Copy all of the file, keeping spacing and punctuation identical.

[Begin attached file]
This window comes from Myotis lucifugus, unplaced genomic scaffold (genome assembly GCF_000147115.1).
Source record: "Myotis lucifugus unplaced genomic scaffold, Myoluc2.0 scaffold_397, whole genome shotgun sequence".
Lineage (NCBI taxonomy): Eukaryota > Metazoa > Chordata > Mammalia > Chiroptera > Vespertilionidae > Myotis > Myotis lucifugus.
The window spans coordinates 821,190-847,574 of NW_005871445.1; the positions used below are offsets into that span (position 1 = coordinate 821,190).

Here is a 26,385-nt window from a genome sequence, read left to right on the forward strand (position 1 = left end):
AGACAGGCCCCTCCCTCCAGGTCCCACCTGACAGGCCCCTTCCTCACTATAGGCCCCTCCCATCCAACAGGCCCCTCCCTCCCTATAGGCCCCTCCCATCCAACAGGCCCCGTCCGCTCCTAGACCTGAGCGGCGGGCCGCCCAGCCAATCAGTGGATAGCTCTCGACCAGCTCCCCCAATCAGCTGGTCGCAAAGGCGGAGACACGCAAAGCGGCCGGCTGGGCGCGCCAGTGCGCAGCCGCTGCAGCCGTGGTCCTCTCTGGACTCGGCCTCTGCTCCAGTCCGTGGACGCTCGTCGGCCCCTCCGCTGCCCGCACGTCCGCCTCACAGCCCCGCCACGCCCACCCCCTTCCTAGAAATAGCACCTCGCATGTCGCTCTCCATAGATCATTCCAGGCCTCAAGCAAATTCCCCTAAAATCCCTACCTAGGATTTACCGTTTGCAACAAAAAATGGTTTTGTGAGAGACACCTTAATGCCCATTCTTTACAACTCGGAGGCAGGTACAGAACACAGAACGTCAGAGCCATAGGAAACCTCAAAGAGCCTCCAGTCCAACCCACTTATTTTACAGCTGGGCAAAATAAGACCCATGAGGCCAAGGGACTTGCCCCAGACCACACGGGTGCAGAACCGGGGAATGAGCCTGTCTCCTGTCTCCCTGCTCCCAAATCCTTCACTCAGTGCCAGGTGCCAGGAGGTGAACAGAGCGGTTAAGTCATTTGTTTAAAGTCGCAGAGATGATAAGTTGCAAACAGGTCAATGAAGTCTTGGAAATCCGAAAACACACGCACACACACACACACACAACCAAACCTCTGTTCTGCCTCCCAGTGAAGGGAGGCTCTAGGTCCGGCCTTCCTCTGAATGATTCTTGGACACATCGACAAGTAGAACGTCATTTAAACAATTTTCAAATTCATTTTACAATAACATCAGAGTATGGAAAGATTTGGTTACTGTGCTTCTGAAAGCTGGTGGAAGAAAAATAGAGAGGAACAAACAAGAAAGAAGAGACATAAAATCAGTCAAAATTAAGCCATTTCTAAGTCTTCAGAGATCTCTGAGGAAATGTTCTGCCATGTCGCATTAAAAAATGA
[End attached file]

This window comes from Myotis lucifugus, unplaced genomic scaffold (genome assembly GCF_000147115.1).
Source record: "Myotis lucifugus unplaced genomic scaffold, Myoluc2.0 scaffold_397, whole genome shotgun sequence".
Lineage (NCBI taxonomy): Eukaryota > Metazoa > Chordata > Mammalia > Chiroptera > Vespertilionidae > Myotis > Myotis lucifugus.
The window spans coordinates 821,190-847,574 of NW_005871445.1; the positions used below are offsets into that span (position 1 = coordinate 821,190).

Here is a 26,385-nt window from a genome sequence, read left to right on the forward strand (position 1 = left end):
AGACAGGCCCCTCCCTCCAGGTCCCACCTGACAGGCCCCTTCCTCACTATAGGCCCCTCCCATCCAACAGGCCCCTCCCTCCCTATAGGCCCCTCCCATCCAACAGGCCCCGTCCGCTCCTAGACCTGAGCGGCGGGCCGCCCAGCCAATCAGTGGATAGCTCTCGACCAGCTCCCCCAATCAGCTGGTCGCAAAGGCGGAGACACGCAAAGCGGCCGGCTGGGCGCGCCAGTGCGCAGCCGCTGCAGCCGTGGTCCTCTCTGGACTCGGCCTCTGCTCCAGTCCGTGGACGCTCGTCGGCCCCTCCGCTGCCCGCACGTCCGCCTCACAGCCCCGCCACGCCCACCCCCTTCCTAGAAATAGCACCTCGCATGTCGCTCTCCATAGATCATTCCAGGCCTCAAGCAAATTCCCCTAAAATCCCTACCTAGGATTTACCGTTTGCAACAAAAAATGGTTTTGTGAGAGACACCTTAATGCCCATTCTTTACAACTCGGAGGCAGGTACAGAACACAGAACGTCAGAGCCATAGGAAACCTCAAAGAGCCTCCAGTCCAACCCACTTATTTTACAGCTGGGCAAAATAAGACCCATGAGGCCAAGGGACTTGCCCCAGACCACACGGGTGCAGAACCGGGGAATGAGCCTGTCTCCTGTCTCCCTGCTCCCAAATCCTTCACTCAGTGCCAGGTGCCAGGAGGTGAACAGAGCGGTTAAGTCATTTGTTTAAAGTCGCAGAGATGATAAGTTGCAAACAGGTCAATGAAGTCTTGGAAATCCGAAAACACACGCACACACACACACACACAACCAAACCTCTGTTCTGCCTCCCAGTGAAGGGAGGCTCTAGGTCCGGCCTTCCTCTGAATGATTCTTGGACACATCGACAAGTAGAACGTCATTTAAACAATTTTCAAATTCATTTTACAATAACATCAGAGTATGGAAAGATTTGGTTACTGTGCTTCTGAAAGCTGGTGGAAGAAAAATAGAGAGGAACAAACAAGAAAGAAGAGACATAAAATCAGTCAAAATTAAGCCATTTCTAAGTCTTCAGAGATCTCTGAGGAAATGTTCTGCCATGTCGCATTAAAAAATGA